Of course building a fan base takes time and effort, but it’s effort I’m willing to make if I can offer my readers something they will enjoy. Something extra I’ve created just for them. When I do this I may make some friends along the way. That’s always a good thing. Now I can breathe a sigh of relief. Finally someone who thinks like I do, and who is willing to help me build a business that is people friendly.

I’m going to do a little bit of word of mouth promotion for Jeff. If you buy his book, Launch, you get a step by step process that will help you begin your business, and access to a resource page with videos and instructions on how to do some of the technical stuff that an online business requires. This is what makes me excited. I won’t be alone as I step outside my comfort zone and stretch into learning a new but vital skill I will need to help me grow my fan base. Thanks Jeff and thanks Providence!

Feel free to leave a comment and thanks for reading.

Lucinda Sage-Midgorden © 2015

Never Give Up!

Earth from the Moon
Earth from the Moon

“The pessimist complains about the wind; the optimist expects it to change; the realist adjusts the sails.” ~ William A. Ward

“Vitality shows in not only the ability to persist but the ability to start over.” ~ F. Scott Fitzgerald

“Strength and growth come only from continuous effort and struggle.” ~ Napoleon Hill

There is a great deal that can be said for never giving up on something you want. There have been times when I’ve wanted to quit a project, or give up striving for that degree. But when I didn’t it turned out to be a good thing.

I’ve recently finished another round of revisions on my novel. This time I had to make some major changes. There might be people who would balk at the tedious work of going through their manuscript page by page to catch mistakes and to take big blocks of text and either eliminate them, or put then in a new place. Yet this is my passion so every word closer to publication is a victory.

The best most successful stories and the lives of real people who inspire us are the ones where the protagonist or the real person kept persevering even through all of the pain and heartache. If I could, I’d include a photo of the Sistine Chapel. Talk about being dedicated to your work.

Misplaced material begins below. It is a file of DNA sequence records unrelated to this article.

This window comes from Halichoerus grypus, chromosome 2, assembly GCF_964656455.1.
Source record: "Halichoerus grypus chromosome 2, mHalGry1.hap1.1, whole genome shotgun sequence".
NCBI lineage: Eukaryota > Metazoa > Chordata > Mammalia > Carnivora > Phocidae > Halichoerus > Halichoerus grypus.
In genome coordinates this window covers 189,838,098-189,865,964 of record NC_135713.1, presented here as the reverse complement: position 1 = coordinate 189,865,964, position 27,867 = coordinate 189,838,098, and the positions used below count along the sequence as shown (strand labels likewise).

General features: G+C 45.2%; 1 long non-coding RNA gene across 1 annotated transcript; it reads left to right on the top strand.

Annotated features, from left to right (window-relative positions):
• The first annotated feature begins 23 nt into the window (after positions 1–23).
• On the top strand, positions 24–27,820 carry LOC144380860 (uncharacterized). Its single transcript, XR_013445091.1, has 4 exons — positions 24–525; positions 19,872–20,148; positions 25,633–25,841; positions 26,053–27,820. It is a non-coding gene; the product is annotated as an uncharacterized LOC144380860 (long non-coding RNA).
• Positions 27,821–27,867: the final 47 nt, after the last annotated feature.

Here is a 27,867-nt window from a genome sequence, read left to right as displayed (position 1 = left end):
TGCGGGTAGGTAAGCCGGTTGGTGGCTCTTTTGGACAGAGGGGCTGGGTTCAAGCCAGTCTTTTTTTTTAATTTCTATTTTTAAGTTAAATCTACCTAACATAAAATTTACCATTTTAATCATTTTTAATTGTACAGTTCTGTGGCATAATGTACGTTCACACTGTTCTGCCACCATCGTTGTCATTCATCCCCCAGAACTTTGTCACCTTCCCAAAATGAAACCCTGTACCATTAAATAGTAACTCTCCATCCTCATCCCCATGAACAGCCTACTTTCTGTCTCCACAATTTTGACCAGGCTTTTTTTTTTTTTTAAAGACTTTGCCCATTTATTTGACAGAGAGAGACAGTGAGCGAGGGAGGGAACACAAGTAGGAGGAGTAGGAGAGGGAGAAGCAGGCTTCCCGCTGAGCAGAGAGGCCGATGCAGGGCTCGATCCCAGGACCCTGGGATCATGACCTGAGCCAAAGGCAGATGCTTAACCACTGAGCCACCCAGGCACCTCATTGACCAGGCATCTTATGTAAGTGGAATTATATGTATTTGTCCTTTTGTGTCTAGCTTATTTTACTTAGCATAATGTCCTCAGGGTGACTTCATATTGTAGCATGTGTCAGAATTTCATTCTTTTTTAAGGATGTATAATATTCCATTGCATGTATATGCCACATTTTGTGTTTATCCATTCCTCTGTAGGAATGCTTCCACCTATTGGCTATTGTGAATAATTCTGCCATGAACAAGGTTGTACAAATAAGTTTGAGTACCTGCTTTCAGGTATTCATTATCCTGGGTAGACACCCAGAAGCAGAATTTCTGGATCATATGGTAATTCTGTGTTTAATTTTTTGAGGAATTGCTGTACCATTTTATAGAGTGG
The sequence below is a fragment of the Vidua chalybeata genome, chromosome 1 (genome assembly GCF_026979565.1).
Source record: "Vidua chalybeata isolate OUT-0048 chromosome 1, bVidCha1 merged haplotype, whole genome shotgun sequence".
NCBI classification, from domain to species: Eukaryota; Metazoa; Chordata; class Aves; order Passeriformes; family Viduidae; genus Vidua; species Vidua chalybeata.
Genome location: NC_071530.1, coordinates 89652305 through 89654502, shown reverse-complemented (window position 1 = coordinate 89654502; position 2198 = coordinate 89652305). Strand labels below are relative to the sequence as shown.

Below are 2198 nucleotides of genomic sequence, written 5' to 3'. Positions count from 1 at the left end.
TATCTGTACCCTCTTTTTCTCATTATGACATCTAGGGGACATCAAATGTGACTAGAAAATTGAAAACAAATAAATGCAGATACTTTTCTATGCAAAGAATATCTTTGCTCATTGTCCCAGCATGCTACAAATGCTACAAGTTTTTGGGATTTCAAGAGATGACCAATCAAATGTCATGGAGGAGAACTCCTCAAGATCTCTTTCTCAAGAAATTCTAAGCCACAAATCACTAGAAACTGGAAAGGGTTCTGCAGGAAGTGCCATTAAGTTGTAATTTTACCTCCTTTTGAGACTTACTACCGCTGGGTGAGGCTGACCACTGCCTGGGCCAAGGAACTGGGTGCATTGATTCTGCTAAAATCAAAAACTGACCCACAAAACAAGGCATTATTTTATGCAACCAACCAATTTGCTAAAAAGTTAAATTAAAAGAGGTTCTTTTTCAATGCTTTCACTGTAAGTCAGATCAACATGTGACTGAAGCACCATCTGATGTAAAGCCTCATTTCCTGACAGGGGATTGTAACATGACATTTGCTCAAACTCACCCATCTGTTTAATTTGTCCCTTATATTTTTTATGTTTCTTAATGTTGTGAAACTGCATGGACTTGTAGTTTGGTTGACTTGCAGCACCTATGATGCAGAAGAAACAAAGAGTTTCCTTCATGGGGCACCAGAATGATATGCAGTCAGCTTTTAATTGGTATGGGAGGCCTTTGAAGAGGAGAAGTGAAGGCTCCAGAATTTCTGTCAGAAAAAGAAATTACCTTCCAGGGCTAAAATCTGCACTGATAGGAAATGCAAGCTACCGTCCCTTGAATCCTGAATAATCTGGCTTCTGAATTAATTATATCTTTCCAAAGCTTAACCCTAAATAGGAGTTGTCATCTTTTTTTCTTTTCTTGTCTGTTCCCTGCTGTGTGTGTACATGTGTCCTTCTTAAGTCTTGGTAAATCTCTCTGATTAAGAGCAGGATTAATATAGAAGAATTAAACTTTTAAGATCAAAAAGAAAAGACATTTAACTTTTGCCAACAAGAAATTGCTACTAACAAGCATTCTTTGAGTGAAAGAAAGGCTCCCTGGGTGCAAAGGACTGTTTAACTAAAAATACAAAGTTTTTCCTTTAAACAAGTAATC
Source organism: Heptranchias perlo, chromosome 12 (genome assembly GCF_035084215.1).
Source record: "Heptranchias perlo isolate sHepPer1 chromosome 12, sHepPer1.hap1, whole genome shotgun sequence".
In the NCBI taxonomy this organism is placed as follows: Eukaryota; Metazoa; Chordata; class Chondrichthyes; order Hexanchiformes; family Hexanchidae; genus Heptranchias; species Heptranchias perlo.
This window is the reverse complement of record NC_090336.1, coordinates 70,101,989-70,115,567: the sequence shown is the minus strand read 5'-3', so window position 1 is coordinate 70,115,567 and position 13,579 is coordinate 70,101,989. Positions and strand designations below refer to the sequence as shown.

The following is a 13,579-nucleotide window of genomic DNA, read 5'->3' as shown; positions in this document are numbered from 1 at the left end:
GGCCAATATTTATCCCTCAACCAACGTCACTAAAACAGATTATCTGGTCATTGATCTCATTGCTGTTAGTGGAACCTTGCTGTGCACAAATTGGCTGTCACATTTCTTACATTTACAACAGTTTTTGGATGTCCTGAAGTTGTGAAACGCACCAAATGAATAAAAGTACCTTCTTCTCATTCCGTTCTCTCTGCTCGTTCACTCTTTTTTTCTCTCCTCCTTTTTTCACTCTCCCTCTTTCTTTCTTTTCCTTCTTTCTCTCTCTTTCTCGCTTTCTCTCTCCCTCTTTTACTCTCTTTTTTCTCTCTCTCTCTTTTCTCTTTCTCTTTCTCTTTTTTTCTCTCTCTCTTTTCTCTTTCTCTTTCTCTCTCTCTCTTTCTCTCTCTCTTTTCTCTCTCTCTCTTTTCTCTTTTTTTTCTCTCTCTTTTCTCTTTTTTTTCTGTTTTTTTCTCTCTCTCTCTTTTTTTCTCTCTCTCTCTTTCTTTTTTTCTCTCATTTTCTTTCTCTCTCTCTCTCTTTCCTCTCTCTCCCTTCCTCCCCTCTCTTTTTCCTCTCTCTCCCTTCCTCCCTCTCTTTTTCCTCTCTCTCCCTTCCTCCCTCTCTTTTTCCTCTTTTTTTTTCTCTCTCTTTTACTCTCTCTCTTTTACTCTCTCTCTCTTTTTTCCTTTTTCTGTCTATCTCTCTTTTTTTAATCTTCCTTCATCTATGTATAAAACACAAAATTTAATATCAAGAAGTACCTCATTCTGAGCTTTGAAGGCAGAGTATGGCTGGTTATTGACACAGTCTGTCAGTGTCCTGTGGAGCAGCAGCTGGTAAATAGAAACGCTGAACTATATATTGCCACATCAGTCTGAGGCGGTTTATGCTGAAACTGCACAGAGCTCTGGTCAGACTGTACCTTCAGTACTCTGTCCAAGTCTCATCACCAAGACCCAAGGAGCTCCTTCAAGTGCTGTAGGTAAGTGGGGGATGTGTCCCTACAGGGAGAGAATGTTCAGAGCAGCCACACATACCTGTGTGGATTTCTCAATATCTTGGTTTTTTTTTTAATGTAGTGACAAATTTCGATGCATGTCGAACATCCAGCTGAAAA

So many people have told me how much they admire my stick-to-itiveness when it comes to working on my book. Many of them say, “I don’t think I would have the patience to stick with writing through all the years and all the meticulous work as you have done. I admire you.” It’s nice to have their admiration. However, when someone compliments me like that, it makes me more determined to keep working because my job isn’t finished yet. On the other hand, I hope that they find the one thing that they would dedicate their life to because it is a joyous feeling to wake up in the morning and know you get to do what you love.

That’s all I had to say today. I’m just coming home from vacation and don’t have lots of time to get this post ready for publication. Besides, I’ve got to go through my manuscript again to make sure the changes I made to it make sense then send it off to my writer friends for more comments.

Thanks for reading. Feel free to leave a comment.

Lucinda Sage-Midgorden © 2015

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Focused Attention

Cochise College Roses
Cochise College Roses

“Blessed is the influence of one true, loving human soul on another.” – George Eliot

“The best preparation for good work tomorrow is to do good work today.” – Elbert Hubbard

“The supreme accomplishment is to blur the line between work and play.” – Arnold J. Toynbee

Last week I wrote about serendipity and how it has worked for me in my writing career. Trusting that serendipity will happen is a key element to being successful, but you can’t just sit back and let serendipity happen. Some say it takes hard work, but instead of hard work, I like to think of it as focused attention.

The reason I like to replace the words hard work with focused attention is because when we think of hard work, we equate it with stress and strain. However, I’ve learned from being involved in the theatre that hard work can be fun, fulfilling and energizing. If you like what you do, you can be focusing your attention on the task at hand, but it won’t feel stressful; it will be fun.